/Knocking on our door: Wildfire closing in on historic California observatory

Knocking on our door: Wildfire closing in on historic California observatory

A Southern California wildfire was roaring toward the historic Mount Wilson Observatory on Tuesday as an unprecedented fire season continued to rage across much of the West Coast, officials said.

The Bobcat Fire was within 500 feet of the observatory in Los Angeles County, which was founded in 1904 and once had some of the largest operational telescopes in the world, the U.S. Forest Service said shortly after 12 p.m.

“The #BOBCATFIRE is knocking on our door,” the observatory tweeted Monday night, noting that all personnel had been evacuated.

Images tweeted by the service Tuesday showed a massive plume of smoke rising from the San Gabriel Mountains north of Los Angeles, where the observatory is on a roughly 5,700-foot peak.

The fire, which ignited Sept. 6, had grown to more than 41,000 acres by Tuesday, the forest service said. Nearly 1,100 personnel were fighting the blaze.

The service said a C-130 aircraft was dropping thousands of gallons of retardant Tuesday afternoon to halt the fire’s spread. An image tweeted by the observatory showed a line of wildland firefighters crossing a suspension bridge from the century-old 100-inch Hooker telescope.

“We give our sincerest thanks to the firefighters who are on the ground defending our observatory as well as the pilots flying aircraft for fire suppression,” the observatory said.

The observatory is where pioneering astronomer Edwin Hubble showed in 1925 that the Milky Way is one of many galaxies. Four years later, Hubble was at Mount Wilson when he confirmed that the universe is still expanding.

The Bobcat Fire is one of 25 major fires in California. A record 3.2 million acres have burned in California this year, and thousands of buildings have been destroyed. Twenty-five people have died, according to the California Department of Forestry and Fire Protection.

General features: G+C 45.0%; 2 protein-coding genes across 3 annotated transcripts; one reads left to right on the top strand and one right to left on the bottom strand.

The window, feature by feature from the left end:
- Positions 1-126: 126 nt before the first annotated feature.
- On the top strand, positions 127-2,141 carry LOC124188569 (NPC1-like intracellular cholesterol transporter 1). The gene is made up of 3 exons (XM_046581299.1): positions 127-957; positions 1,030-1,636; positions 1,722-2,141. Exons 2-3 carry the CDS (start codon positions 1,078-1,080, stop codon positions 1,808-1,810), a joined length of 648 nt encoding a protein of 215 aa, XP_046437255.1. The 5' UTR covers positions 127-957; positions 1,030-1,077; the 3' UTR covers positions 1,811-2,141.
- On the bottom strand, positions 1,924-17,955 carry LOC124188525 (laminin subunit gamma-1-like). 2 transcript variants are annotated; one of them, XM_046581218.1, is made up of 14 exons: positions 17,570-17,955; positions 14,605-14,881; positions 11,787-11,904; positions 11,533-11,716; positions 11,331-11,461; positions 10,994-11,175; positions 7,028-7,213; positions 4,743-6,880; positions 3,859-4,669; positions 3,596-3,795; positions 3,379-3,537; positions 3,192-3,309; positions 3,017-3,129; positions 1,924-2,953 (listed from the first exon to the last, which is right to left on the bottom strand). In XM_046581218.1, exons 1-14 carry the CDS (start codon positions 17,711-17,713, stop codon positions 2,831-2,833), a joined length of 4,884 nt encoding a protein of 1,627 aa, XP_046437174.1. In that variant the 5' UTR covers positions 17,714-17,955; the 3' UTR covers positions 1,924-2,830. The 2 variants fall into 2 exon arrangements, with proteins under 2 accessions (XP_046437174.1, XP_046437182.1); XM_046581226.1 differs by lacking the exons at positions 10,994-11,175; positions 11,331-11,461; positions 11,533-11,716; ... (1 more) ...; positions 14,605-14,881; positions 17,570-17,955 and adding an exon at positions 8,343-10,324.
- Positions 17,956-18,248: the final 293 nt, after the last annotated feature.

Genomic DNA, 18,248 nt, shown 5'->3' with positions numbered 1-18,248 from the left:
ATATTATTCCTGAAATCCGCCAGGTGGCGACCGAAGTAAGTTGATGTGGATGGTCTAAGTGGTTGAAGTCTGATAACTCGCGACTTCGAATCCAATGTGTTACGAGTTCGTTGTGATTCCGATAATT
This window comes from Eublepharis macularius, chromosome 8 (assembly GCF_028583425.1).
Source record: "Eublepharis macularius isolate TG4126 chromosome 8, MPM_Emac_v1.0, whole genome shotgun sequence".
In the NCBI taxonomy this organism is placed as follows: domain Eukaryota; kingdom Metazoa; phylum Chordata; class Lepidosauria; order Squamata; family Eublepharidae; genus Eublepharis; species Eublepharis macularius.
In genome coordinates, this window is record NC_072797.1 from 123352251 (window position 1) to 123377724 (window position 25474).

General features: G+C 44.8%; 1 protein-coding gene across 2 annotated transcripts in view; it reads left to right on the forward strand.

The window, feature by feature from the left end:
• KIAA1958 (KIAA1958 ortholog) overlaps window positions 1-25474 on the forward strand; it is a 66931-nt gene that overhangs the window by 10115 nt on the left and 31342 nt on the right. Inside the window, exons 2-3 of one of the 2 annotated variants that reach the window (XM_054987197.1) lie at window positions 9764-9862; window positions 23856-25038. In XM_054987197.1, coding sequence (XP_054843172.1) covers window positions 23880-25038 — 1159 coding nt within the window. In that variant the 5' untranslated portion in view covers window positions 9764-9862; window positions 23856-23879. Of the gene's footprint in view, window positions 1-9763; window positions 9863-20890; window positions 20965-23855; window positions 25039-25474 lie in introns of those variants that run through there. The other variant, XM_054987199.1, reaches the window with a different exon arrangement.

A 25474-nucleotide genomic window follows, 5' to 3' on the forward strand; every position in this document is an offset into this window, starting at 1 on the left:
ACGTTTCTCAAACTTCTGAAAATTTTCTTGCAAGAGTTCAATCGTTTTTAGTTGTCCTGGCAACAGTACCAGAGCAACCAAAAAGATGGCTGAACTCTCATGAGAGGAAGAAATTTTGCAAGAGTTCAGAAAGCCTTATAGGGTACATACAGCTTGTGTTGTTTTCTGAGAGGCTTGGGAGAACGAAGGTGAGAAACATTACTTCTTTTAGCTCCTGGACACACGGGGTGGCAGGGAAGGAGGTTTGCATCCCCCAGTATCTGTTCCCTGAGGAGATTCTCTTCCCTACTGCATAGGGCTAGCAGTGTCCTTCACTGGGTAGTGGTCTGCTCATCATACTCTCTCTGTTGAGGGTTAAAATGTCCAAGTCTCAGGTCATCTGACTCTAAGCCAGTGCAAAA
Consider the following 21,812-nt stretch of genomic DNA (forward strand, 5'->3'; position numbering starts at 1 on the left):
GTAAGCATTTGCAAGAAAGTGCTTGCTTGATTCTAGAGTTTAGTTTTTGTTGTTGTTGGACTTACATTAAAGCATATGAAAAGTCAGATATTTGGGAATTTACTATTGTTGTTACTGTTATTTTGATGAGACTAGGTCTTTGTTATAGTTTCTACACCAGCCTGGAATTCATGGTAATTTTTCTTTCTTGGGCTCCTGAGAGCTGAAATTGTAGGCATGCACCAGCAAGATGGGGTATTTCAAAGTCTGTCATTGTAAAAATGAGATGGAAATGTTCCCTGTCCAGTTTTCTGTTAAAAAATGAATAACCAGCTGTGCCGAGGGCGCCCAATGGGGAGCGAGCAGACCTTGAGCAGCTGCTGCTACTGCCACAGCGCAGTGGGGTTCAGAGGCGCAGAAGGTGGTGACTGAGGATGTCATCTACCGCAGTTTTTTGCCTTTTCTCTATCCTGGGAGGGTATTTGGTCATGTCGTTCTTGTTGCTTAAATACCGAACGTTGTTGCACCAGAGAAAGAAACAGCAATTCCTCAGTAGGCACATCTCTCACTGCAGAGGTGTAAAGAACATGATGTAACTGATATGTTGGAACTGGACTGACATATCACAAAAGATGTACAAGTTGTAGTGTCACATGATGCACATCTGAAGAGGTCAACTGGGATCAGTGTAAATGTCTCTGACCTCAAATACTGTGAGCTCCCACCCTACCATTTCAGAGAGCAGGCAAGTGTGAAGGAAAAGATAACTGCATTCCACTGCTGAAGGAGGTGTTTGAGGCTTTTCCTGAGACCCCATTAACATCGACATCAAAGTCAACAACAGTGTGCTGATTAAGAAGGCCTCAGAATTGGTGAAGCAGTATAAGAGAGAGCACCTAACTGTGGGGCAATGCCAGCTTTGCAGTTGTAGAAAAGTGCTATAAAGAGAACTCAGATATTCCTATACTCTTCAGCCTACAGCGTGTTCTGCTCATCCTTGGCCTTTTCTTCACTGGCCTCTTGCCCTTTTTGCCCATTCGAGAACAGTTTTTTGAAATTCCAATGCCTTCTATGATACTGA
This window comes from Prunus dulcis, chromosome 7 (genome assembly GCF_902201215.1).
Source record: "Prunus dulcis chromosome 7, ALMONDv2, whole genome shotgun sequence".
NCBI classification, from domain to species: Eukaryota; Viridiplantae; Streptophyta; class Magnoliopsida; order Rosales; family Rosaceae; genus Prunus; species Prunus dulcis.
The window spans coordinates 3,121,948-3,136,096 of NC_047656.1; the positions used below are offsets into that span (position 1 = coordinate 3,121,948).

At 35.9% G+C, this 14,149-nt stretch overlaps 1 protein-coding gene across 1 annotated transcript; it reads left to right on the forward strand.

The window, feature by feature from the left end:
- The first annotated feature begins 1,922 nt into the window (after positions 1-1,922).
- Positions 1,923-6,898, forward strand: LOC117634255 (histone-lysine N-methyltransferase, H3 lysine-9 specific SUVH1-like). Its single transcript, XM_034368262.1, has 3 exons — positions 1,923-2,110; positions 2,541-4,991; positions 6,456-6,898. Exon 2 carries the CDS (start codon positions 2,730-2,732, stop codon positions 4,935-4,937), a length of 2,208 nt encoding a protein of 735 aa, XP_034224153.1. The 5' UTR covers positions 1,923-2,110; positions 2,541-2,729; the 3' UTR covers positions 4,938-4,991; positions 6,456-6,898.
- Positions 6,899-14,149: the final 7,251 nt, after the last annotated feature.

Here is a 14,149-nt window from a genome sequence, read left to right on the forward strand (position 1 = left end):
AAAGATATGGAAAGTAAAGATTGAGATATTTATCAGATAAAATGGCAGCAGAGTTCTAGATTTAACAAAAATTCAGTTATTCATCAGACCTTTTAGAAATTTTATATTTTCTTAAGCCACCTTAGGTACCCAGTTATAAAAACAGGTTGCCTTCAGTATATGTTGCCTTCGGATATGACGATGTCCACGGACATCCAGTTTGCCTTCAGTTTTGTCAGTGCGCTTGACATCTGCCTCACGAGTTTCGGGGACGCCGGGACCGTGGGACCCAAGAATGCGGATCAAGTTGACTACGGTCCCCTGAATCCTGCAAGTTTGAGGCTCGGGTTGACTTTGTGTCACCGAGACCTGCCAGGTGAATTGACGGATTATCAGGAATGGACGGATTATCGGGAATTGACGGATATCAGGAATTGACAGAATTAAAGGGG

In Butte County, where the Camp Fire killed 85 people two years ago in the state’s deadliest wildfire on record — and where 15 have died since a powerful off-shore wind event intensified the North Complex Fire last week — officials reported some progress Tuesday and said that no new humans were found.

But the communities of Feather Falls, Berry Creek and Brush Creek suffered “substantial” damage, and hundreds of homes have been destroyed, the officials said.

Ron Bravo, the deputy operations section chief working the fire response, said firefighters have been working hard on containment lines to keep the fire from spreading to the town of Paradise, which was devastated by the Camp Fire, and other nearby communities.

“We’re very confident that we’re going to be able to have our lines in place and not have to worry about Paradise or Concow anywhere within the next seven days,” he said.

The North Complex West Zone was at more than 77,300 acres and was 29 percent contained; the overall North Complex has burned more than 273,000 acres and was 34 percent contained.

A cold front expected for later this week will bring cooler temperatures, National Weather Service incident meteorologist Dan Borsum said.

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State officials and experts have blamed climate change and a build up of dried-out vegetation for the dozens of fires that have scorched the state.

Massive blazes have also raced across the Pacific Northwest, destroying towns and killing 10 people in Oregon and Washington.

Meteorologists said Tuesday that a haze settling over a wide swath of the East Coast was smoke that had made its way east from the fires.

The Associated Press contributed.

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